In my work, I argue that the two-sex system embedded in our society is not adequate to encompass the full spectrum of human sexuality. Discrete buckets – like “nature” or “nurture”, “boy” or “girl” – are too simplistic for the inherent messiness found in nature. As I have argued in The Five Sexes and The Five Sexes Revisited, the boundaries separating masculine and feminine seem harder than ever to define. Some find the changes under way deeply disturbing. Others find them liberating. While the legal system may have an interest in maintaining only two sexes, our collective biologies do not.

My three short articles on the topic listed below are a good place to start, but I provide a list of books for further reading as well.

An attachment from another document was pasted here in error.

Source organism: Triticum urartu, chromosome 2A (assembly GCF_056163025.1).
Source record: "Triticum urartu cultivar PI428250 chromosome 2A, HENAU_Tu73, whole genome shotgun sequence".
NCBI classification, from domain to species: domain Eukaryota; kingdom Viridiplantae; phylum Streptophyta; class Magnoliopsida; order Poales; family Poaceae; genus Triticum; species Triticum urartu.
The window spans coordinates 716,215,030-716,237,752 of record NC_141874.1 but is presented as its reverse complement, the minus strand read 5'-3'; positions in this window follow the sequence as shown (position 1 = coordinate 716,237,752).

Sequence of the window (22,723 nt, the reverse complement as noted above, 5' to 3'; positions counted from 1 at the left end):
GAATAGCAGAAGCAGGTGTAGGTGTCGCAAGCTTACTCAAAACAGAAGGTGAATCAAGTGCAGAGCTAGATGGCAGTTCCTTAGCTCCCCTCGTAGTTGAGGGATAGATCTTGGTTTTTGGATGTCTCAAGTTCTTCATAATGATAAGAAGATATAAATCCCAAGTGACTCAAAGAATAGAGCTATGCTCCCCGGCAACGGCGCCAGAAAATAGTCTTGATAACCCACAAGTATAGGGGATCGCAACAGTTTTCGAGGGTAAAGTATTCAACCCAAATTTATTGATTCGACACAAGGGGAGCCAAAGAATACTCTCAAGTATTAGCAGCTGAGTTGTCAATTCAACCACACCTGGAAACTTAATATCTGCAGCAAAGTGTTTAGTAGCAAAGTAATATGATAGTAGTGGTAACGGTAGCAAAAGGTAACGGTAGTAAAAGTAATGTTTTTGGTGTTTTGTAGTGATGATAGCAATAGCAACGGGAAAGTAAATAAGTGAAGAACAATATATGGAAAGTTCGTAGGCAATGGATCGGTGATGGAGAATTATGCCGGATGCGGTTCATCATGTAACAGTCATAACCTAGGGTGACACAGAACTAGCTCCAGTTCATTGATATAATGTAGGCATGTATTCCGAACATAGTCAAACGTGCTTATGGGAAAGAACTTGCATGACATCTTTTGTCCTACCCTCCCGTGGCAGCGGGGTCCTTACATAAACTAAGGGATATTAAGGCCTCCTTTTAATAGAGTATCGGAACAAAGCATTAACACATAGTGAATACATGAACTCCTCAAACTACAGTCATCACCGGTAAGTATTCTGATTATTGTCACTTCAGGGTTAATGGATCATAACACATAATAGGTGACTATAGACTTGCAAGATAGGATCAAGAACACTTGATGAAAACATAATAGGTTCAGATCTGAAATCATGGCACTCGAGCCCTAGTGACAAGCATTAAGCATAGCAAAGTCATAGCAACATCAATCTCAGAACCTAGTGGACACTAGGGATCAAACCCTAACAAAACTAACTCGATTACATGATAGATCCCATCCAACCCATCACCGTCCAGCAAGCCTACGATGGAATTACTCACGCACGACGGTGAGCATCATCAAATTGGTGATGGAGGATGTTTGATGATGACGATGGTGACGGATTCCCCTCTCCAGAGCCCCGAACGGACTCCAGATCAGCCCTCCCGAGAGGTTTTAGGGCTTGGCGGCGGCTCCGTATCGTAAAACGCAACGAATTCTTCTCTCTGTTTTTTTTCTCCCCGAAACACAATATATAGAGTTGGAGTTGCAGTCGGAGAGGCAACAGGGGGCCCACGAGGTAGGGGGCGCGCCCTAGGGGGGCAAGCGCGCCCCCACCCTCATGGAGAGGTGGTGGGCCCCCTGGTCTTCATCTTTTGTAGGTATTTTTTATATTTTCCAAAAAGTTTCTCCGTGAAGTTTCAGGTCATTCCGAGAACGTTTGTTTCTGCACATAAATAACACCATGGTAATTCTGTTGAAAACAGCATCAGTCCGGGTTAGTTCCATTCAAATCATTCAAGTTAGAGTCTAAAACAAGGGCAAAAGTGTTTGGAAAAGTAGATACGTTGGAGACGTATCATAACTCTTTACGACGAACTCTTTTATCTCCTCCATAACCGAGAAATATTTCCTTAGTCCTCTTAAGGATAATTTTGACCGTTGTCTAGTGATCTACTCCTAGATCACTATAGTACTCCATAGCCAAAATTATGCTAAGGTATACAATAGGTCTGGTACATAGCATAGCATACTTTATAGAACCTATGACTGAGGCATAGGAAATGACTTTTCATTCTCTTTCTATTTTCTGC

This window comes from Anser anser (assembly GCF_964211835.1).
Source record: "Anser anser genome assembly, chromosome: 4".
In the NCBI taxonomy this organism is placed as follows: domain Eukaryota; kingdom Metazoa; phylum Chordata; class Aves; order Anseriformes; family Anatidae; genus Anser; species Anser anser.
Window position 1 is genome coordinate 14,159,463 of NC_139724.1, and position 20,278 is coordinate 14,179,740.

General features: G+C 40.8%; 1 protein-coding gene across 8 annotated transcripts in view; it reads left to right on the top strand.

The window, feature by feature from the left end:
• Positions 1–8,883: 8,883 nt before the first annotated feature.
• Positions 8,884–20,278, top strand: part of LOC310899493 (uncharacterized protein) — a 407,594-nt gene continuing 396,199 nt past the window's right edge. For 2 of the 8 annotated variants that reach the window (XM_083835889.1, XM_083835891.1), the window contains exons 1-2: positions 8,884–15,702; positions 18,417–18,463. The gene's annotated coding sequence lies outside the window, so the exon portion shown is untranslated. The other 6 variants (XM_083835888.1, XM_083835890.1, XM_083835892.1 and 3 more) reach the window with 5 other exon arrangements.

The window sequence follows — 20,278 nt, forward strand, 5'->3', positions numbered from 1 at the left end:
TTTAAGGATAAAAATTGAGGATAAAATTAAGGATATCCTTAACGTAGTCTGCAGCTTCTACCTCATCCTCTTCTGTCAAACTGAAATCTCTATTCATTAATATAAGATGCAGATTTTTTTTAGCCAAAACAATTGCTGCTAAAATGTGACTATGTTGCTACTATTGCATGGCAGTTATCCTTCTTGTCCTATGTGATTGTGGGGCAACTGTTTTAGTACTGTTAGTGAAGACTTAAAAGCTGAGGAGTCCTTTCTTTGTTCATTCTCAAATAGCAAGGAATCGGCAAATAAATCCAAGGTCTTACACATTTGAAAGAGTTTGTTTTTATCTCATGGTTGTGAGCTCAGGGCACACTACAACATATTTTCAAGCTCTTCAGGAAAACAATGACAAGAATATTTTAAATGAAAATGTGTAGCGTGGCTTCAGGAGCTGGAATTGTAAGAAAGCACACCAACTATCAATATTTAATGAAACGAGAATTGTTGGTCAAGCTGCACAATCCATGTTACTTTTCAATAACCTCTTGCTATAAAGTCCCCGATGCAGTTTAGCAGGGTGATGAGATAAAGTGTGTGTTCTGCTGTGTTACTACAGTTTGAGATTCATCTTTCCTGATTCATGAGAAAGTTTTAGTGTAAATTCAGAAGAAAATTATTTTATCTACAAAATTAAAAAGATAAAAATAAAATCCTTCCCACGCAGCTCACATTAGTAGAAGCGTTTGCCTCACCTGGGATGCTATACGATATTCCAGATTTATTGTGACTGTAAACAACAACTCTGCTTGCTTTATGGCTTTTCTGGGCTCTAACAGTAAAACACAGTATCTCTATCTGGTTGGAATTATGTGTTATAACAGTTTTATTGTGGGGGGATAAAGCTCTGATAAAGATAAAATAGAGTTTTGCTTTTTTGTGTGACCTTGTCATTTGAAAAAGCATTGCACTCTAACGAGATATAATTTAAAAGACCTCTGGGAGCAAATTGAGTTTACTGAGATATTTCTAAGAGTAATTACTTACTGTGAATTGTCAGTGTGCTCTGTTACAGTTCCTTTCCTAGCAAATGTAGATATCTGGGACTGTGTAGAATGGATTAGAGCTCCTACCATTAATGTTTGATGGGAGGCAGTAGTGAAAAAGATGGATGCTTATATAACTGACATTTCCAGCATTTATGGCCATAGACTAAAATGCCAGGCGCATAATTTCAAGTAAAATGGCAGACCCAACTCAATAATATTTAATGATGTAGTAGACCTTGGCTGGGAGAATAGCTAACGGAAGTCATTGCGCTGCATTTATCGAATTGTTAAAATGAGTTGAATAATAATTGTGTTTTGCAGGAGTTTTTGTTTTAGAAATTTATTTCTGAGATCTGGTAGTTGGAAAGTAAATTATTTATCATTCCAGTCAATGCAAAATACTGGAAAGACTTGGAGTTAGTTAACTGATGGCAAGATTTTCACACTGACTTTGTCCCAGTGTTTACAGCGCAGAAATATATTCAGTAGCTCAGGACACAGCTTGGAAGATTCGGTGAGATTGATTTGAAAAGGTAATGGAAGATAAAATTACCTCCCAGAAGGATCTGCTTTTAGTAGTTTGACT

VIDEOS

Animated Video on Gender Identity Development 

 

 

 ARTICLES

(Articles by Anne Fausto-Sterling are available on Research Gate)

  • Dreger, Alice D. (2002) “Intersex” FatherMag.com, July 23.
  • Migeon, Claude (2002) “46,XY Intersex Individuals: Phenotypic and Etiologic Classification, Knowledge of Condition, and Satisfaction with Knowledge in Adulthood“. Pediatrics 110 (3): e32.
  • Williams, Nina (2002) “The Imposition of Gender: Psychoanalytic Encounters with Genital Atypicality“. Psychoanalytic Psychology 19 (3):455-74.
  • Fausto-Sterling, Anne (2000) & M. Blackless, A. Charuvastra, A. Derryck, K. Lauzanne, E. Lee, “How Sexually Dimorphic Are We? Review and Synthesis” American Journal of Human Biology 12: 151-166.